• The powers’ need to convene the Geneva 2 conference stemmed primarily from the failure of the Free Syrian Army under General Idris to defeat Assad’s army and bring about regime change.
  • Ironically, the success of the al-Qaeda groups against the Syrian army and the Free Syrian Army helped Russia convince the United States that, at least for the time being, Assad should be left standing. The result is that Assad’s loyalists will be in attendance at the conference.
  • If the Syrian opposition has trouble accepting the presence of Assad loyalists at the peace conference, it cannot accept an Iranian presence at all. They say their real opponent on the Syrian battlefield is the Iranian army, and they view Iran as an invading country that is also deploying Hizbullah against them.
  • Israel must pay attention to two possible outcomes: A Middle Eastern inter-bloc agreement may at some stage include the Palestinian issue. Another possible scenario may involve renewed pressure on Israel to give up the Golan Heights in order to “strengthen” the new Syrian government.

A U.S.-Russian Agreement

Geneva 2, the international peace conference on the future of Syria, began on January 22, 2014, in Montreux, Switzerland. Sources in the Syrian opposition say the conference has come about because of agreement between the United States and Russia that the main danger posed by the situation in Syria is that of al-Qaeda, and that the course of events should be steered in order to obviate this danger.

This inter-bloc agreement has put most of the Syrian opposition under great pressure. They see a danger that the two powers will meanwhile prefer to leave Assad in place since, if the choice is between him and al-Qaeda, then Assad is the better option.

The problem is that the opposition is very fragmented and the two powers can force it to accept their dictates. On the issue of Geneva 2, there indeed is such a dictate. Whereas, at first, the Syrian opposition refused to participate in the conference with Assad loyalists, after heavy pressure that included American threats to cease assistance to them, much of the Syrian opposition acceded to the two powers’ demand that they attend.

Who’s Who in the Syrian Opposition

What elements make up the Syrian opposition, what do they seek, and who stands behind them?

First, the Geneva conference will not represent the fighters on the battlefield; neither the different al-Qaeda groups nor the Free Syrian Army will be in attendance. Al-Qaeda will not be there because the talks are aimed at counteracting it, and in any case al-Qaeda does not ordinarily take part in gatherings of this kind. As for the Free Syrian Army and its commander Salim Idris, they still are not prepared to sit in the same room with Assad’s loyalists, though there are reports of enormous pressure on Idris to attend.

Basically, however, the talks will be attended by parties that are not active on the Syrian battlefield. Who are they?

One large body, known as the National Coalition of Syrian and Regional Forces (also called the Syrian National Coalition), will be representing the opposition that is based outside of Syria. It is headed by Ahmed al-Jarba, a scion of the leading families of the large Shammar Bedouin tribe, which migrates among Syria, Iraq, and Saudi Arabia, and is considered pro-Saudi. Saudi Arabia indeed supports this organization.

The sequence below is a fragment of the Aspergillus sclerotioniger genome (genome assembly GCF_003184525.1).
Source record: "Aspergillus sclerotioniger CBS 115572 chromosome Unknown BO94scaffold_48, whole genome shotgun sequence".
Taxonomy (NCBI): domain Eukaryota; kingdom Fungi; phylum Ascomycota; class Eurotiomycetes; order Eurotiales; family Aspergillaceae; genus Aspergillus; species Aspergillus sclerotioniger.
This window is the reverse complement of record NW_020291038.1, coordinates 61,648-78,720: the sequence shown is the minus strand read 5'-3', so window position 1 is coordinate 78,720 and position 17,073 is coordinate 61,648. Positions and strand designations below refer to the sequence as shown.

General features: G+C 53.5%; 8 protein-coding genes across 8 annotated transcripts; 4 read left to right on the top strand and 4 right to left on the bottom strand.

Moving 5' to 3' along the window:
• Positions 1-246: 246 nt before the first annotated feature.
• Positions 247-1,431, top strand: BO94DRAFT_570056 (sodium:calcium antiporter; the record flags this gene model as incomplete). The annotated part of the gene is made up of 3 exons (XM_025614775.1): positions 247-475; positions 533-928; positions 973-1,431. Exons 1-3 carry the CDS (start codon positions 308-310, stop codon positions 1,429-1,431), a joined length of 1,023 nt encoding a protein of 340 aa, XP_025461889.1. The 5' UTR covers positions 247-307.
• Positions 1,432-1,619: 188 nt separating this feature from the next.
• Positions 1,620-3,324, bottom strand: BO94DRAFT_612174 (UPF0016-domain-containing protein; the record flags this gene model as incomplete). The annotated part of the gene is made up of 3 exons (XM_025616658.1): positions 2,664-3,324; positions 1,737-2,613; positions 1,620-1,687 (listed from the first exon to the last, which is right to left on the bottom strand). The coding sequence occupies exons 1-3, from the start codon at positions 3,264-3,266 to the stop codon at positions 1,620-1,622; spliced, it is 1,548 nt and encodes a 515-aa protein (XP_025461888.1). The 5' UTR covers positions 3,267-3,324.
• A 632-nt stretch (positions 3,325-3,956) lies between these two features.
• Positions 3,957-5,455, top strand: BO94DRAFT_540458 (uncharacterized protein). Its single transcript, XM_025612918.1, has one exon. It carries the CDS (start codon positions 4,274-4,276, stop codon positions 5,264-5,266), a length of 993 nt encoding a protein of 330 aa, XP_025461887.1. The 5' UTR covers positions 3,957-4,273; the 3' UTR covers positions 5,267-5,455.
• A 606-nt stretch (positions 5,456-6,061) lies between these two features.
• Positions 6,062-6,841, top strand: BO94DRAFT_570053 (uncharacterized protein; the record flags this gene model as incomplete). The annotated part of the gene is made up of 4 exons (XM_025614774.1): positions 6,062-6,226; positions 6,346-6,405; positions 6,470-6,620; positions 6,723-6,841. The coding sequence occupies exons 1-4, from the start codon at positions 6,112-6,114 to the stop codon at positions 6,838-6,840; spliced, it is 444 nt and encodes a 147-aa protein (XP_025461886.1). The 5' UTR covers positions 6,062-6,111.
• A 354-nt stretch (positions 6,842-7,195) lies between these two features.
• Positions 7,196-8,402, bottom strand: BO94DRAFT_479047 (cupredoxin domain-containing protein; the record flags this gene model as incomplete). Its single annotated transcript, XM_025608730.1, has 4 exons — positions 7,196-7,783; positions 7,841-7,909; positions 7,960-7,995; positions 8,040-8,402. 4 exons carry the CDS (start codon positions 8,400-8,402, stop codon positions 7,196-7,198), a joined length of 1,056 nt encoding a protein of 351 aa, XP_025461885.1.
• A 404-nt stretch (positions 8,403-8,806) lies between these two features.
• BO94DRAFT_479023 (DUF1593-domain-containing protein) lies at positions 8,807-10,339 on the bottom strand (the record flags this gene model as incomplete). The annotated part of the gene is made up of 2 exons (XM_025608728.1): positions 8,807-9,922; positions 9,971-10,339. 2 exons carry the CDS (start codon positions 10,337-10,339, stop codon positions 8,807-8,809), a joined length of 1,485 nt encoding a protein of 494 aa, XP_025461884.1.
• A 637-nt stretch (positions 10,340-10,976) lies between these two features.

Another group within the “coalition” is the representative body of the Syrian opposition before the “coalition” was formed. Called the Syrian National Council (SNC), it includes the Muslim Brotherhood and pan-Arab nationalists and is supported by Turkey and Qatar. Although it is formally within the “coalition” framework, the competition between Qatar and Saudi Arabia influences its relations with the coalition. All this was evident when decisions had to be made on whether to attend Geneva 2. After al-Jarba announced that he would go, his rivals in the SNC declared that they would not. The reasons for al-Jarba’s decision are not clear. Whereas one would have expected that, given the Saudis’ anger at Washington, the pro-Saudi faction would try to impede the conference, the opposite is what happened. Sources in the Syrian opposition said the Saudis did not want to bring tensions with the United States out in the open, and perhaps also did not want to be associated with al-Qaeda; instead the talks could always be undermined from within.

Russia, too, has its favored groups, and there is no surprise in the fact that they agreed to attend. These groups are old leftist factions that were part of the Syrian Ba’ath party. Syrian opposition sources point to the “Internal Opposition Group” headed by Kadri Jamil and Ali Haidar, two veteran Ba’athists who abandoned Assad. Alongside them is another group of veteran Arab nationalists headed by Haitham Mana’a and Hassan Abd al-Azim, called the “Coordinated Administration,” an array of coordinating committees for the rebels in the field. This group maintains its independence and does not receive aid from any party; it opposes Assad and will not attend Geneva 2.

The powers’ need to convene the Geneva 2 conference stemmed primarily from the failure of the Free Syrian Army under General Idris to defeat Assad’s army and bring about regime change. Instead, the different al-Qaeda organizations have now prevailed in the local arena, and not long ago they handed Idris a defeat near Aleppo, taking over his main arms depot. The Free Syrian Army is also supported by Turkey and Qatar.

Al-Qaeda Forces in Syria